- First, it enables the diagnosis of intersex people with GI. The use of the highly contentious acronym DSD – “disorders of sex development” – doesn’t go unnoticed. The Organisation Intersex International (OII) has been protesting the use of the term since it was first coined in 2008 – more details here.
- Second, it will enable people who have transitioned to be free of the diagnosis. I’m unclear what effect this may have on people who have transitioned and who live in countries where there is state-funded prescription of, for example, hormones. Presumably if it’s decided that you no longer experience GI, then there will be no requirement for the state to contribute to the cost of your meds. I don’t know if that’s what will happen, but it certainly seems like it could be a possibility.
ETA, February 12: The concept of “Assigned Gender” is a new introduction in the DSM 5 – but it doesn’t seem to be clearly defined anywhere in the documentation. It appears in sections 302.6 Gender Identity Disorder in Children and 302.85 Gender Identity Disorder in Adolescents or Adults, under the description of Gender Incongruence – “A marked incongruence between one’s experienced/expressed gender and assigned gender [...]“.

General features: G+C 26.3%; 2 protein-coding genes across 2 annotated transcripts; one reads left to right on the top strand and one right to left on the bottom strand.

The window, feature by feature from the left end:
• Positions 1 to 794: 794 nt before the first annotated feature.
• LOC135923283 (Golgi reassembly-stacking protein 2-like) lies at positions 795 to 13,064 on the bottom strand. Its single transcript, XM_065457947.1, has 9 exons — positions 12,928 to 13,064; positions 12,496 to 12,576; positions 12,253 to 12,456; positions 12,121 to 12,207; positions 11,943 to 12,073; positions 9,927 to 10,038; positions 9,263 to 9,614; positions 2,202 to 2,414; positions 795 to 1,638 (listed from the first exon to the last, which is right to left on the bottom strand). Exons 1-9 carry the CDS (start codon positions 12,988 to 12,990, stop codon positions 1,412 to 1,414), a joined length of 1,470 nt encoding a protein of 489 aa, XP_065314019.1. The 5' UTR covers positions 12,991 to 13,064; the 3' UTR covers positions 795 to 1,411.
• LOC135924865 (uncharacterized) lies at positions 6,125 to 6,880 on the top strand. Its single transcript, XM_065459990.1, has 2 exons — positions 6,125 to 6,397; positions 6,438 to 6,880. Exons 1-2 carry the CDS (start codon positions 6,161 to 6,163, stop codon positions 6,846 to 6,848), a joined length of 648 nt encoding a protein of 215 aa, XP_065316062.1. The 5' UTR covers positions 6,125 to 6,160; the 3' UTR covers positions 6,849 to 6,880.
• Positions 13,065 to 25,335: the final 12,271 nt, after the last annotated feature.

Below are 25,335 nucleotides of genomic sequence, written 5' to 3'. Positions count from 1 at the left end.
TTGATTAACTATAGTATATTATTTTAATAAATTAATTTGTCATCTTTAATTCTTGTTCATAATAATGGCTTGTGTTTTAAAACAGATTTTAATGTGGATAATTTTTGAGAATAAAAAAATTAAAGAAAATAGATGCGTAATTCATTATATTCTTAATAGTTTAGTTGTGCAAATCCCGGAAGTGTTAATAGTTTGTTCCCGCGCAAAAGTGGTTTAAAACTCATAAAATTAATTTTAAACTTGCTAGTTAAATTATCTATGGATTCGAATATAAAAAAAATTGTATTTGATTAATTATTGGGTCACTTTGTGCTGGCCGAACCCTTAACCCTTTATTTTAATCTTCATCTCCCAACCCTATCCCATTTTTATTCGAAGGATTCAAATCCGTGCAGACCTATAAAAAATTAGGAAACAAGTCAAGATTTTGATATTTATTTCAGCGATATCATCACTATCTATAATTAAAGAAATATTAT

“Experienced/expressed gender” seems fairly self-explanatory – but “assigned gender”? The cynic in me wonders if the omission of a definition might be deliberate, to give practitioners plenty of ‘wiggle room’ in their interpretations.
Does it mean “legally assigned gender” or “medically assigned gender”?
If “legally assigned gender” is intended then:
- In the end notes, where it says “[...] one’s assigned gender (usually at birth) [...]“, does that mean “most people are not transsexual and for non-transsexual people the concept is simple” or does it mean “legally reassigned gender is usually to be ignored for diagnostic purposes”.